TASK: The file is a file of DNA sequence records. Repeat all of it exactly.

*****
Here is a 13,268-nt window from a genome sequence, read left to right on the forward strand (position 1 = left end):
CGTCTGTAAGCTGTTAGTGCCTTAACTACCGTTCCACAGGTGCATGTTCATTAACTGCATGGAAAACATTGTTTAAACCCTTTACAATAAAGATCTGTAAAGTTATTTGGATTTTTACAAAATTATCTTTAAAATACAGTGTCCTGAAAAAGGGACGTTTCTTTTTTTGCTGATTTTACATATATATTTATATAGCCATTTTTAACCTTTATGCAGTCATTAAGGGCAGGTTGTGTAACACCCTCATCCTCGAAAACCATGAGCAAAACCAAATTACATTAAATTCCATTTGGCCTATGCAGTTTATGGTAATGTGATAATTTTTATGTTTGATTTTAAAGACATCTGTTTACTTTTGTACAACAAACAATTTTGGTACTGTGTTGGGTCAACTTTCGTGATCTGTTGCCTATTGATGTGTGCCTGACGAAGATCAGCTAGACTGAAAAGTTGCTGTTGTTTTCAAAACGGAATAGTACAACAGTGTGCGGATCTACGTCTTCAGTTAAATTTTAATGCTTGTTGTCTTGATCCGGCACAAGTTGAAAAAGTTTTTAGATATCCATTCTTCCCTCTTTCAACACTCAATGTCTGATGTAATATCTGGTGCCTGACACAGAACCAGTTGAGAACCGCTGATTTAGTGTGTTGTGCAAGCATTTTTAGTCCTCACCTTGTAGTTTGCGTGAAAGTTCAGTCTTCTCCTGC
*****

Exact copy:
Here is a 13,268-nt window from a genome sequence, read left to right on the forward strand (position 1 = left end):
CGTCTGTAAGCTGTTAGTGCCTTAACTACCGTTCCACAGGTGCATGTTCATTAACTGCATGGAAAACATTGTTTAAACCCTTTACAATAAAGATCTGTAAAGTTATTTGGATTTTTACAAAATTATCTTTAAAATACAGTGTCCTGAAAAAGGGACGTTTCTTTTTTTGCTGATTTTACATATATATTTATATAGCCATTTTTAACCTTTATGCAGTCATTAAGGGCAGGTTGTGTAACACCCTCATCCTCGAAAACCATGAGCAAAACCAAATTACATTAAATTCCATTTGGCCTATGCAGTTTATGGTAATGTGATAATTTTTATGTTTGATTTTAAAGACATCTGTTTACTTTTGTACAACAAACAATTTTGGTACTGTGTTGGGTCAACTTTCGTGATCTGTTGCCTATTGATGTGTGCCTGACGAAGATCAGCTAGACTGAAAAGTTGCTGTTGTTTTCAAAACGGAATAGTACAACAGTGTGCGGATCTACGTCTTCAGTTAAATTTTAATGCTTGTTGTCTTGATCCGGCACAAGTTGAAAAAGTTTTTAGATATCCATTCTTCCCTCTTTCAACACTCAATGTCTGATGTAATATCTGGTGCCTGACACAGAACCAGTTGAGAACCGCTGATTTAGTGTGTTGTGCAAGCATTTTTAGTCCTCACCTTGTAGTTTGCGTGAAAGTTCAGTCTTCTCCTGC